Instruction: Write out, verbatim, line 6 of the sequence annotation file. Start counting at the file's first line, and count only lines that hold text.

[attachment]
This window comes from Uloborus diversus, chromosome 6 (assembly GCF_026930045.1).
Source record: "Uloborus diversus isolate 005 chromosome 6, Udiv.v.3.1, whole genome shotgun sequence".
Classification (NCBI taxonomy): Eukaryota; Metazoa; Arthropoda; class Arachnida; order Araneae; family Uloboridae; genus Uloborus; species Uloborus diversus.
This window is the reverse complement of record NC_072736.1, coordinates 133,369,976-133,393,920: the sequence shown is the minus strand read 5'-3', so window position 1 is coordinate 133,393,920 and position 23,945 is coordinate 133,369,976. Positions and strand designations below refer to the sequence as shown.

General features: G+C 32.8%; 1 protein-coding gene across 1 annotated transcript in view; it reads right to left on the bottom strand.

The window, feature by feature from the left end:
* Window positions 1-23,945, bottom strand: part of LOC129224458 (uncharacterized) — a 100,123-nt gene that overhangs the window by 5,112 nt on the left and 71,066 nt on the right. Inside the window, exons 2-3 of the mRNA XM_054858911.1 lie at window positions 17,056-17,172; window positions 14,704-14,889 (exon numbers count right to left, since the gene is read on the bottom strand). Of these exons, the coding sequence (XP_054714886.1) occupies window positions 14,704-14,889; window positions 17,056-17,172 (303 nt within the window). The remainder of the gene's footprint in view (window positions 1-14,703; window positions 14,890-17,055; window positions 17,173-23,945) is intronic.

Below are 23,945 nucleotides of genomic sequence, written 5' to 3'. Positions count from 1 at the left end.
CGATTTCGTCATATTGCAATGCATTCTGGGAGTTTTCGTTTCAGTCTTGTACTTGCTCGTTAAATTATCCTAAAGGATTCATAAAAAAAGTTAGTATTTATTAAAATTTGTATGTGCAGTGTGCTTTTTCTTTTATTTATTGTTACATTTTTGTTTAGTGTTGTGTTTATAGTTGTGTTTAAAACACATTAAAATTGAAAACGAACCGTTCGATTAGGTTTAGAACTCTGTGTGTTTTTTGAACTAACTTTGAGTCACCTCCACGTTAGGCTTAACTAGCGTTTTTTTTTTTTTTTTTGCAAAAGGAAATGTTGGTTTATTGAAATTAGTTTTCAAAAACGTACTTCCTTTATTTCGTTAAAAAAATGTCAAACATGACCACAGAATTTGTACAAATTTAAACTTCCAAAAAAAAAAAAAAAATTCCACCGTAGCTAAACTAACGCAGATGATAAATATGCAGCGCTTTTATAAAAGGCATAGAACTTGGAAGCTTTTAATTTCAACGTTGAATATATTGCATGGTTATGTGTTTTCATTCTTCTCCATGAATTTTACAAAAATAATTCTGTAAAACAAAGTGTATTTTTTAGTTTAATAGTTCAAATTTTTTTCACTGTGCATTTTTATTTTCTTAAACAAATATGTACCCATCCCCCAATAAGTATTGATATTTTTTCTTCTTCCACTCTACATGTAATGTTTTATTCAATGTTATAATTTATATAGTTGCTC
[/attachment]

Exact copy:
The window, feature by feature from the left end: